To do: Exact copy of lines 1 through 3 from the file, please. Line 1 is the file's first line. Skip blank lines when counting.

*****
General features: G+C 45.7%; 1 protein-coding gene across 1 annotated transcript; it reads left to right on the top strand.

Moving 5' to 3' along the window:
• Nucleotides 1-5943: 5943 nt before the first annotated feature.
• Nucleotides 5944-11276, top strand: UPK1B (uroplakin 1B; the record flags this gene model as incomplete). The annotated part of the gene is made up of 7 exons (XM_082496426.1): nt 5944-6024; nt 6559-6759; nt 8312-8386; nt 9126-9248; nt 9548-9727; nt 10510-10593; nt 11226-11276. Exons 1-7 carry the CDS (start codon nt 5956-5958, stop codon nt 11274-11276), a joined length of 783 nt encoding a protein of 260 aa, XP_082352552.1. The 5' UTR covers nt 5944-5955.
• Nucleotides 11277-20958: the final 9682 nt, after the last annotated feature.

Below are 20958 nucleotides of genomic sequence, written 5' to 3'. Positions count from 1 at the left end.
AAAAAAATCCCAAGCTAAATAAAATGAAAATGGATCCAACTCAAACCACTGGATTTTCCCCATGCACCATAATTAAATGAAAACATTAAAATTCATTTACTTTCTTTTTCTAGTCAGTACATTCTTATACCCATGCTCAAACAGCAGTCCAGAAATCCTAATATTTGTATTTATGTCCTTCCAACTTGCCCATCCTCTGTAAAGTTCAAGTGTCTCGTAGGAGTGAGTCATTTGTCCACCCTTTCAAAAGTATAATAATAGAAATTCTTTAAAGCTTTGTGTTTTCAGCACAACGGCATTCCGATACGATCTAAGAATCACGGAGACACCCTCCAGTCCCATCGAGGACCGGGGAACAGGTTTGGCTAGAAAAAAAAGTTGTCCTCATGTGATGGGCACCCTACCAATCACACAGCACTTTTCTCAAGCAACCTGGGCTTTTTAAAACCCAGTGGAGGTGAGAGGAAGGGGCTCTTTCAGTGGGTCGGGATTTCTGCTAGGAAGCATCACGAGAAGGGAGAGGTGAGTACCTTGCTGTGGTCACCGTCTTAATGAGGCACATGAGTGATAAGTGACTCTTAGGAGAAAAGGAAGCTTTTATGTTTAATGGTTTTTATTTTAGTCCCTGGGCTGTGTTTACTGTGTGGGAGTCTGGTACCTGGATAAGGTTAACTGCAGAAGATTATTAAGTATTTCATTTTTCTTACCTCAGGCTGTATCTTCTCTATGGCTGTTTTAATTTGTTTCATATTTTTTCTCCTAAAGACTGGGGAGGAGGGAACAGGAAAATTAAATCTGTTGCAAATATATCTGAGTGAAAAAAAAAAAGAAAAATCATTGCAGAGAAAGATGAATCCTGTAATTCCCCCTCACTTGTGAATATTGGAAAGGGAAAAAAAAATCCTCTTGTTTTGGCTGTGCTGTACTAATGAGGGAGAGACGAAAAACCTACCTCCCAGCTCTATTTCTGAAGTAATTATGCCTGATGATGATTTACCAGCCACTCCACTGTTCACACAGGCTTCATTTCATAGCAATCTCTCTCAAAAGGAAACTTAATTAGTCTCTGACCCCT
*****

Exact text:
General features: G+C 45.7%; 1 protein-coding gene across 1 annotated transcript; it reads left to right on the top strand.

Moving 5' to 3' along the window:
• Nucleotides 1-5943: 5943 nt before the first annotated feature.